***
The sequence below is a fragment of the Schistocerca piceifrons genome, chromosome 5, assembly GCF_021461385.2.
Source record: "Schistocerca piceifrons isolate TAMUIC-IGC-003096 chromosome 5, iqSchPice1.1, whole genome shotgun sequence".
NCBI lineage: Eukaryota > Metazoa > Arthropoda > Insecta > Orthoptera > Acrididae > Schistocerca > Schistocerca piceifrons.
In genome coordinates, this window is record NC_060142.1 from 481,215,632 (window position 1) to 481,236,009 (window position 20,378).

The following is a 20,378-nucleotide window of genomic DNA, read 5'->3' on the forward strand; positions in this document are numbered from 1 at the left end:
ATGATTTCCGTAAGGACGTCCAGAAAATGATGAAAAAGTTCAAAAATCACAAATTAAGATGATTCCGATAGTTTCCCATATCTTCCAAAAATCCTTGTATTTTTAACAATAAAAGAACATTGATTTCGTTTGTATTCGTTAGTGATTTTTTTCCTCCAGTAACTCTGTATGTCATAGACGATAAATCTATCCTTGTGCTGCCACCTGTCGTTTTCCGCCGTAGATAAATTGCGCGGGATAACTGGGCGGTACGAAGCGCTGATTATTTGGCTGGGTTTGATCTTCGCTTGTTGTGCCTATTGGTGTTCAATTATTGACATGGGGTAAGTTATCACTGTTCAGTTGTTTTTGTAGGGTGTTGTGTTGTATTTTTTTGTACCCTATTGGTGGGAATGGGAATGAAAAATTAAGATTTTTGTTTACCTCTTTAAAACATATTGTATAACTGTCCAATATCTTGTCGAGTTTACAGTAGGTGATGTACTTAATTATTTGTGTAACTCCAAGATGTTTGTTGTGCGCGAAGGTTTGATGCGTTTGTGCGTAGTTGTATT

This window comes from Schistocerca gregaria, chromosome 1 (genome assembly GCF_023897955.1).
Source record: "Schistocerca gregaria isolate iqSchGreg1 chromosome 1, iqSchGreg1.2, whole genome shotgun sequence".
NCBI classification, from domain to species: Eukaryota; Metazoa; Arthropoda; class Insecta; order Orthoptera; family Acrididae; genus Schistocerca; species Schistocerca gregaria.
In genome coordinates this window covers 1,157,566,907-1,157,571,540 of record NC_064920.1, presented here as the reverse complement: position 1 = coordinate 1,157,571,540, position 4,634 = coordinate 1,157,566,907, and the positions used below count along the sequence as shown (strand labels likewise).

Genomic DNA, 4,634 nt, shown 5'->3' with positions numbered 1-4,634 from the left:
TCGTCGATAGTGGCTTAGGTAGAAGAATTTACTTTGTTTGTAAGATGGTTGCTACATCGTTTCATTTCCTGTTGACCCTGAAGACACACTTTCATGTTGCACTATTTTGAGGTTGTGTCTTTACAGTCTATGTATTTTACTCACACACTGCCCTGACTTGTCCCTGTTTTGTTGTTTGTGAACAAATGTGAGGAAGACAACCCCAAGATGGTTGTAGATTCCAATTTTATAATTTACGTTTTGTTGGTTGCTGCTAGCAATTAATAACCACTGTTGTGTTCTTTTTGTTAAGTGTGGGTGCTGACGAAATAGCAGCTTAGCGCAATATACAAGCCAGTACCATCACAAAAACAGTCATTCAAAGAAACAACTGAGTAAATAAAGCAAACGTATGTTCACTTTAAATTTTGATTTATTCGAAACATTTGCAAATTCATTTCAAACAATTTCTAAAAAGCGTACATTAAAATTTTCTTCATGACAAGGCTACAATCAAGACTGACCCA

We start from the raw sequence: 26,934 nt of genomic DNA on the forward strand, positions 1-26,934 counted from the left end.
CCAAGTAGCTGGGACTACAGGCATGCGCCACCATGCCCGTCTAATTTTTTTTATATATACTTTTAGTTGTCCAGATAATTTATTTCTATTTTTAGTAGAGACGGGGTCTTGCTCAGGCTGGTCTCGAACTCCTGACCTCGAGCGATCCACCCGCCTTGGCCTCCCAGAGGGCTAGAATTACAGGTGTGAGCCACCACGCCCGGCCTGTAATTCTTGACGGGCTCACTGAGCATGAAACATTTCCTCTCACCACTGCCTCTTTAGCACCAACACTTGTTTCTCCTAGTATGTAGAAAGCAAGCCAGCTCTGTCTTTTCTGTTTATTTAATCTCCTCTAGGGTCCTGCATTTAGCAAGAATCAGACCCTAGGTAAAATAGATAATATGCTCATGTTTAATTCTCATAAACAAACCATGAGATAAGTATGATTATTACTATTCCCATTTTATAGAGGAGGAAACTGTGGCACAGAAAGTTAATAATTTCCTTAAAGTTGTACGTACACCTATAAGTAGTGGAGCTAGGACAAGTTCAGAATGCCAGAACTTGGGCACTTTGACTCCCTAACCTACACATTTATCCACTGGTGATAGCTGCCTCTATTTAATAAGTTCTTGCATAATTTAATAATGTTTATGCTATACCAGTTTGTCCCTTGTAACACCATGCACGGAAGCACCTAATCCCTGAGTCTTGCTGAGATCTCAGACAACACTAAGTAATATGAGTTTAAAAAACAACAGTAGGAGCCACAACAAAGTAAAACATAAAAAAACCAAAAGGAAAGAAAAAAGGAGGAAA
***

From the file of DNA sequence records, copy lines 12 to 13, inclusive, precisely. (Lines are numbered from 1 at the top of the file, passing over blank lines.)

TCGTCGATAGTGGCTTAGGTAGAAGAATTTACTTTGTTTGTAAGATGGTTGCTACATCGTTTCATTTCCTGTTGACCCTGAAGACACACTTTCATGTTGCACTATTTTGAGGTTGTGTCTTTACAGTCTATGTATTTTACTCACACACTGCCCTGACTTGTCCCTGTTTTGTTGTTTGTGAACAAATGTGAGGAAGACAACCCCAAGATGGTTGTAGATTCCAATTTTATAATTTACGTTTTGTTGGTTGCTGCTAGCAATTAATAACCACTGTTGTGTTCTTTTTGTTAAGTGTGGGTGCTGACGAAATAGCAGCTTAGCGCAATATACAAGCCAGTACCATCACAAAAACAGTCATTCAAAGAAACAACTGAGTAAATAAAGCAAACGTATGTTCACTTTAAATTTTGATTTATTCGAAACATTTGCAAATTCATTTCAAACAATTTCTAAAAAGCGTACATTAAAATTTTCTTCATGACAAGGCTACAATCAAGACTGACCCA

We start from the raw sequence: 26,934 nt of genomic DNA on the forward strand, positions 1-26,934 counted from the left end.